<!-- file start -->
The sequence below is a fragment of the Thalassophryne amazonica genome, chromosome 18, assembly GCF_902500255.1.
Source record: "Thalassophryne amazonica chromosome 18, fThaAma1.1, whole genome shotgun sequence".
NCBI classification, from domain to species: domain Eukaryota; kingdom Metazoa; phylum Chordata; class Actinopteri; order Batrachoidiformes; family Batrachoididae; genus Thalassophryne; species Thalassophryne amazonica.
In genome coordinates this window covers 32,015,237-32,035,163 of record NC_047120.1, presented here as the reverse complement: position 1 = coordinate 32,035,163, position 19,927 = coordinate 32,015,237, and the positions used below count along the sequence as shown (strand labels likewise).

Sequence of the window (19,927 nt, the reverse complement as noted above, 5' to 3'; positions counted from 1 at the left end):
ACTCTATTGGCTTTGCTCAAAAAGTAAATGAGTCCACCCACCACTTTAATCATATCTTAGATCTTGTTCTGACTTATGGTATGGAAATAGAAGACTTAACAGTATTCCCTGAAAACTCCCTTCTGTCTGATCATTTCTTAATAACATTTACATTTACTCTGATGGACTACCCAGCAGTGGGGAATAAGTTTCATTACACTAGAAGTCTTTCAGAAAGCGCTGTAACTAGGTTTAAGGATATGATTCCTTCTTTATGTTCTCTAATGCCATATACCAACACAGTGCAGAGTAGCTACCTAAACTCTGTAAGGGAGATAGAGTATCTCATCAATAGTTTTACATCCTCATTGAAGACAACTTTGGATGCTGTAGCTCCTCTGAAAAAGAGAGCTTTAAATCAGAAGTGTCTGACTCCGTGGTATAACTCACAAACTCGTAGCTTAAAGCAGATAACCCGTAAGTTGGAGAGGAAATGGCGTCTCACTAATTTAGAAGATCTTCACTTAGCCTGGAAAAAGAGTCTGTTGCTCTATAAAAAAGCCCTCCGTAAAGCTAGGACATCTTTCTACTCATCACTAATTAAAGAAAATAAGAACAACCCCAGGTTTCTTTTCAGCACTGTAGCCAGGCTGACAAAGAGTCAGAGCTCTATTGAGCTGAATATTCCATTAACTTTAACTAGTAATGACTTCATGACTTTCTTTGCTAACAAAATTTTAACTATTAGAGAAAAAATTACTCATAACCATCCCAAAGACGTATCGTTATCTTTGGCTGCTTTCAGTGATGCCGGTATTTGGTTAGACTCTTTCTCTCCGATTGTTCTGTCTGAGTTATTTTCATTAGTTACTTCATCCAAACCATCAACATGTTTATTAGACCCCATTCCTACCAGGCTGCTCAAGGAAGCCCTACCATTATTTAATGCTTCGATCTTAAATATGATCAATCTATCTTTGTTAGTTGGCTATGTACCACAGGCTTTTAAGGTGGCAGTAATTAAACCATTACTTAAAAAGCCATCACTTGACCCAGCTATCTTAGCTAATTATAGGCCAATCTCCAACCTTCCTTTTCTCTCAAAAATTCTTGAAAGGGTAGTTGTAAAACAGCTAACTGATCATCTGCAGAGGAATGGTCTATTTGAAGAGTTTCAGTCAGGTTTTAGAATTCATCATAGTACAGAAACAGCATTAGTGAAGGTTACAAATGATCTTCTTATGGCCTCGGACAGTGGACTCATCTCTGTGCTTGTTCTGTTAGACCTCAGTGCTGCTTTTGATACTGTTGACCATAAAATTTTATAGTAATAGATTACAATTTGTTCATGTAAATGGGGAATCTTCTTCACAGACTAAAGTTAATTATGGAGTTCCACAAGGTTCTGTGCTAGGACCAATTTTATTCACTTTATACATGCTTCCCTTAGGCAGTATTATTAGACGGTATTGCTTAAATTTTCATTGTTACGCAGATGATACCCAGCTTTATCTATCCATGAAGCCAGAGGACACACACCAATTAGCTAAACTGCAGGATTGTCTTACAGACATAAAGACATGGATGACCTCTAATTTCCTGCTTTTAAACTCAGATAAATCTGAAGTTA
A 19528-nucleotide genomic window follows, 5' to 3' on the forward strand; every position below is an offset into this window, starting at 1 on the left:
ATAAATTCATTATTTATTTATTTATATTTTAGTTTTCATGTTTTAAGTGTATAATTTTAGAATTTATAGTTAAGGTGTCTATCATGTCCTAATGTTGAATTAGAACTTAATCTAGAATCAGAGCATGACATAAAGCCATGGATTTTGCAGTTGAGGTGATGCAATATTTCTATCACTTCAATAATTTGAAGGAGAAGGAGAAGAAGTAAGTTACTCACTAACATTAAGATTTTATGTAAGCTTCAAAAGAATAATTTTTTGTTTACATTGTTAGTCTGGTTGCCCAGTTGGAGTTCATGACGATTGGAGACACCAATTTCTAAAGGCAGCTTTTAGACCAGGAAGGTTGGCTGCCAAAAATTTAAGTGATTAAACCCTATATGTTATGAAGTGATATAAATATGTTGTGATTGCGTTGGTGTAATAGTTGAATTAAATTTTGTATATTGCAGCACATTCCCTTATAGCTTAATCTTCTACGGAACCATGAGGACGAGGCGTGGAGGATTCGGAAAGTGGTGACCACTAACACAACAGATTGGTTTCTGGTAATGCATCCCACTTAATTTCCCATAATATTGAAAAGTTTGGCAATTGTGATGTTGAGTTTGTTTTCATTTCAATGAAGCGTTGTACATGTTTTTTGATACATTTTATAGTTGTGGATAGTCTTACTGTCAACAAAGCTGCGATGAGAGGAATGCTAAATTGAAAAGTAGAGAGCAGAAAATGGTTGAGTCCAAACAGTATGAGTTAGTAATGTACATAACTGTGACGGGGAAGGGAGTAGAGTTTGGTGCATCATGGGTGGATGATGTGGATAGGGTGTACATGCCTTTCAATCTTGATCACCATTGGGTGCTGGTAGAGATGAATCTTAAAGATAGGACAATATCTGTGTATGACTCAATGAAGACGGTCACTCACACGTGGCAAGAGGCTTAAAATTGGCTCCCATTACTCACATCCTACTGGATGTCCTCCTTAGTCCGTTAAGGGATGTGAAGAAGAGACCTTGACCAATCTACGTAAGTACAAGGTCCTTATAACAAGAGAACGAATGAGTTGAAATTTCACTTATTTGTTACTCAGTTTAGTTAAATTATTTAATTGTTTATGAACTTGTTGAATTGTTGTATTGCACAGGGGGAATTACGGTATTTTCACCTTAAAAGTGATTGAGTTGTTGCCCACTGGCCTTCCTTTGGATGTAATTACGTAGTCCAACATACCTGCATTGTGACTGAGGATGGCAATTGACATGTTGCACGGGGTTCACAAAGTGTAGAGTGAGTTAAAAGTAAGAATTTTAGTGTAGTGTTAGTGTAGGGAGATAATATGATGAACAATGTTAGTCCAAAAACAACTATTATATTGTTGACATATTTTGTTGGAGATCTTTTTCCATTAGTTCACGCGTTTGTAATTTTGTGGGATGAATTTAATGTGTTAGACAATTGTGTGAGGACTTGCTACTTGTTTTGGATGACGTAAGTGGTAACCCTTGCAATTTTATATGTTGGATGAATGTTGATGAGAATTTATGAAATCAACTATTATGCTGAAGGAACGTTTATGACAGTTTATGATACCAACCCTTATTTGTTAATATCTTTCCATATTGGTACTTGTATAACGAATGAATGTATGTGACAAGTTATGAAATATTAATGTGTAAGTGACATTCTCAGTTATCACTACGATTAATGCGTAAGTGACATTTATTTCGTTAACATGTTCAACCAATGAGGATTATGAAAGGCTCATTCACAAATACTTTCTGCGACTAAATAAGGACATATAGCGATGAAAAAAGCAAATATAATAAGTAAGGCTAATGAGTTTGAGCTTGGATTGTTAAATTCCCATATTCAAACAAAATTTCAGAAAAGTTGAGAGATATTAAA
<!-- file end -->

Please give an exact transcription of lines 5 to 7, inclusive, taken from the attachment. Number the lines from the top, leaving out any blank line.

Sequence of the window (19,927 nt, the reverse complement as noted above, 5' to 3'; positions counted from 1 at the left end):
ACTCTATTGGCTTTGCTCAAAAAGTAAATGAGTCCACCCACCACTTTAATCATATCTTAGATCTTGTTCTGACTTATGGTATGGAAATAGAAGACTTAACAGTATTCCCTGAAAACTCCCTTCTGTCTGATCATTTCTTAATAACATTTACATTTACTCTGATGGACTACCCAGCAGTGGGGAATAAGTTTCATTACACTAGAAGTCTTTCAGAAAGCGCTGTAACTAGGTTTAAGGATATGATTCCTTCTTTATGTTCTCTAATGCCATATACCAACACAGTGCAGAGTAGCTACCTAAACTCTGTAAGGGAGATAGAGTATCTCATCAATAGTTTTACATCCTCATTGAAGACAACTTTGGATGCTGTAGCTCCTCTGAAAAAGAGAGCTTTAAATCAGAAGTGTCTGACTCCGTGGTATAACTCACAAACTCGTAGCTTAAAGCAGATAACCCGTAAGTTGGAGAGGAAATGGCGTCTCACTAATTTAGAAGATCTTCACTTAGCCTGGAAAAAGAGTCTGTTGCTCTATAAAAAAGCCCTCCGTAAAGCTAGGACATCTTTCTACTCATCACTAATTAAAGAAAATAAGAACAACCCCAGGTTTCTTTTCAGCACTGTAGCCAGGCTGACAAAGAGTCAGAGCTCTATTGAGCTGAATATTCCATTAACTTTAACTAGTAATGACTTCATGACTTTCTTTGCTAACAAAATTTTAACTATTAGAGAAAAAATTACTCATAACCATCCCAAAGACGTATCGTTATCTTTGGCTGCTTTCAGTGATGCCGGTATTTGGTTAGACTCTTTCTCTCCGATTGTTCTGTCTGAGTTATTTTCATTAGTTACTTCATCCAAACCATCAACATGTTTATTAGACCCCATTCCTACCAGGCTGCTCAAGGAAGCCCTACCATTATTTAATGCTTCGATCTTAAATATGATCAATCTATCTTTGTTAGTTGGCTATGTACCACAGGCTTTTAAGGTGGCAGTAATTAAACCATTACTTAAAAAGCCATCACTTGACCCAGCTATCTTAGCTAATTATAGGCCAATCTCCAACCTTCCTTTTCTCTCAAAAATTCTTGAAAGGGTAGTTGTAAAACAGCTAACTGATCATCTGCAGAGGAATGGTCTATTTGAAGAGTTTCAGTCAGGTTTTAGAATTCATCATAGTACAGAAACAGCATTAGTGAAGGTTACAAATGATCTTCTTATGGCCTCGGACAGTGGACTCATCTCTGTGCTTGTTCTGTTAGACCTCAGTGCTGCTTTTGATACTGTTGACCATAAAATTTTATAGTAATAGATTACAATTTGTTCATGTAAATGGGGAATCTTCTTCACAGACTAAAGTTAATTATGGAGTTCCACAAGGTTCTGTGCTAGGACCAATTTTATTCACTTTATACATGCTTCCCTTAGGCAGTATTATTAGACGGTATTGCTTAAATTTTCATTGTTACGCAGATGATACCCAGCTTTATCTATCCATGAAGCCAGAGGACACACACCAATTAGCTAAACTGCAGGATTGTCTTACAGACATAAAGACATGGATGACCTCTAATTTCCTGCTTTTAAACTCAGATAAATCTGAAGTTA
A 19528-nucleotide genomic window follows, 5' to 3' on the forward strand; every position below is an offset into this window, starting at 1 on the left: